Old Sir Thomas Malett, one of the Justices of the King’s bench… knew Sir Walter, and I have heard him say, that notwithstanding his so great Mastership in Style and his conversation with the learnedest and politest persons, yet he spake broad Devonshire to his dying day.


Aubrey implies that this was somewhat unusual, and that gentlemen in his time did not speak in regional dialects at the Stuart Court, hinting that this would have been considered unfitting for learned and polite society. We also know, from surviving documents, that Raleigh often signed his name Rawley, clear evidence of how he himself must have pronounced it. Standard vocabulary and grammar eventually spread to spoken English as well as to written forms. By the end of the fifteenth century, there is less evidence in both printed and manuscript documents of the range of dialects in English. Regional and social varieties still flourished, but evidence for them is much more difficult to find. The language of informal letters or the dialogue of characters in prose drama is probably the nearest we can get to everyday speech in Elizabethan and Jacobean times. George Puttenham, writing in 1589 in The Arte of English Poesie, illustrates his awareness of the range of available regional and social varieties available before Standard English became a fully defined and accepted written variety (see the facsimile below):


Puttenham was expressing a concern that was common to many sixteenth century scholars and writers, that there was too great a ‘diversity’ in the language. These were not simply social and regional, but also national in their characteristics. The dialogue of characters in plays cannot be taken as completely authentic evidence of the spoken language, but may indicate some of the more obvious dialectical features of speech. In Shakespeare’s The Life of Henry the Fift, there is a comic episode involving four captains – Gower (an Englishman), ‘Fluellen’ (Llewelyn – Welsh), Mackmorrice (Scottish) and Iamy (Irish):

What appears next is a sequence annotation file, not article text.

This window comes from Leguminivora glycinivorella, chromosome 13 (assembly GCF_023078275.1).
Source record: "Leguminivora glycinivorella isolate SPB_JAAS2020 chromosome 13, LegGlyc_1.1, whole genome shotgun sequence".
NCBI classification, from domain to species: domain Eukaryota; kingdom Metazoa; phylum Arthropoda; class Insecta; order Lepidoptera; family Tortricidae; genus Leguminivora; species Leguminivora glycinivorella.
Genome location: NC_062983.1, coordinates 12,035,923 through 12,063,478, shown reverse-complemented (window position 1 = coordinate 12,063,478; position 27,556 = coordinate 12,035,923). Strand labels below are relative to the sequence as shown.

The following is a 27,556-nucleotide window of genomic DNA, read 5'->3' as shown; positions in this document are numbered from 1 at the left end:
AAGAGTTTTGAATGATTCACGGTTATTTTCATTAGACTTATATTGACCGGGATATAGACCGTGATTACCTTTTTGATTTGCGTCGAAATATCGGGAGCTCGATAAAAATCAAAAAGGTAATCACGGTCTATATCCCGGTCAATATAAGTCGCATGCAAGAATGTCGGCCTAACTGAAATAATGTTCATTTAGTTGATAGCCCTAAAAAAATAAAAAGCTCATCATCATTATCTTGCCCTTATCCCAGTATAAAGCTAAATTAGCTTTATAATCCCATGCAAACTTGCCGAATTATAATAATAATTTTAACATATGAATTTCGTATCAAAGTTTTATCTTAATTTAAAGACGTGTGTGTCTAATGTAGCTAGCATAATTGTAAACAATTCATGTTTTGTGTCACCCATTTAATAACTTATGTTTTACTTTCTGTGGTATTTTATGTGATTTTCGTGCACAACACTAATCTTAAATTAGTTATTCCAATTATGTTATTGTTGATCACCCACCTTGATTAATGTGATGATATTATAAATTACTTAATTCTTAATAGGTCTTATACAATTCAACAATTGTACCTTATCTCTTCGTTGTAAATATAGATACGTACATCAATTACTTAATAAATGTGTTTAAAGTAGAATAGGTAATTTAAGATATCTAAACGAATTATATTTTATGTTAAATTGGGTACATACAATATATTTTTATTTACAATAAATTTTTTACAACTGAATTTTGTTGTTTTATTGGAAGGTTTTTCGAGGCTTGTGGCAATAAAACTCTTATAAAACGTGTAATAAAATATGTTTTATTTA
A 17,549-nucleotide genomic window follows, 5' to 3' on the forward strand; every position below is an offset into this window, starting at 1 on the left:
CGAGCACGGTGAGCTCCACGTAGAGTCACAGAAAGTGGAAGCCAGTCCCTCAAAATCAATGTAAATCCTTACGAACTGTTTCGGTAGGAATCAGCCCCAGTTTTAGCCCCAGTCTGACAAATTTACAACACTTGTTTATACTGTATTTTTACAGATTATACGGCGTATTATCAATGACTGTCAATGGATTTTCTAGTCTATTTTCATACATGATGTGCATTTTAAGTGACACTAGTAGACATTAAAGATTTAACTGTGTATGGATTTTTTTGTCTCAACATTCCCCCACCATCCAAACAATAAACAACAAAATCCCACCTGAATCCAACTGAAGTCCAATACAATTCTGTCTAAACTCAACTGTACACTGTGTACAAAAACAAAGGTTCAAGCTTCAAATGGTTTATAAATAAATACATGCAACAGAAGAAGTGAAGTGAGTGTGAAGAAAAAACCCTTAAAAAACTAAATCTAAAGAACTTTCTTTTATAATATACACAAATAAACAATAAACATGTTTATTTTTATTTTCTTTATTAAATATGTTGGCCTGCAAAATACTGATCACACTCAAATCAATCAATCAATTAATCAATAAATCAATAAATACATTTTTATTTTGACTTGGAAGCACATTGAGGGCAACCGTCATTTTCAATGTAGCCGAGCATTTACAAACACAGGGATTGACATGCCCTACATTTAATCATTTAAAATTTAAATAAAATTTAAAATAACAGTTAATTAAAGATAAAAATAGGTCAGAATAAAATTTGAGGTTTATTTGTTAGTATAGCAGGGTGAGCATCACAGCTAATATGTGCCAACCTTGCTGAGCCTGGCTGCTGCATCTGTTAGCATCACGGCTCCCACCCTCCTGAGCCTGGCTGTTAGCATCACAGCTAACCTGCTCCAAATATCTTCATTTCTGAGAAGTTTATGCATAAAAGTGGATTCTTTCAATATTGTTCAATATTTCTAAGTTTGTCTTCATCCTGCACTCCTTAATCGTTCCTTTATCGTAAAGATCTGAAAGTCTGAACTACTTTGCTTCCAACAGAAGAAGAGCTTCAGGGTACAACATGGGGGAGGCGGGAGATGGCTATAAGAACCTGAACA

In general, reading texts from Shakespeare’s time onwards into the seventeenth century, we find fewer and fewer features of vocabulary and grammar that are archaic and unfamiliar, and it becomes more difficult to specify exactly what differences there are between older and contemporary English. Facsimiles or exact reproductions make the language of the 1620s look more unfamiliar than it really is. There were some obvious differences in spelling and punctuation, but commas, colons, full stops (‘pricks’) were all in use, as were exclamation and question marks. In pronunciation, the raising or diphthongisation of long vowels in the South and Midlands (the ‘Great Vowel Shift’) had taken place, but was not yet complete. In vocabulary, the adoption of a large number of Latin words into written language had been made easy by the previous adoption of hundreds of French words. At the same time, a number of prefixes and suffixes were also adopted and used with English words. In general terms, the grammar of English at the end of the sixteenth century was the same as English today, except for the use of personal pronouns such as thou, thee, thy, thine and ye. The relative pronoun ‘which’ was still common, but ‘who’ and ‘whom’ had also come into regular usage. With verbs, the third person, the ending ‘-eth’ (southern) as well as ‘-s’ (northern) was still in use, as in ‘he maketh’ and ‘she makes’. The inversion of subject and verb in the simple present and past interrogative forms was also still in use, as in ‘knowest thou?’ and ‘came he?’, but the use of the auxiliary ‘do’ had also become common, as in ‘dost thou know?’ or ‘did he come?’.

Source: Dennis Freeborn (1992), From Old English to Standard English. Basingstoke: Macmillan.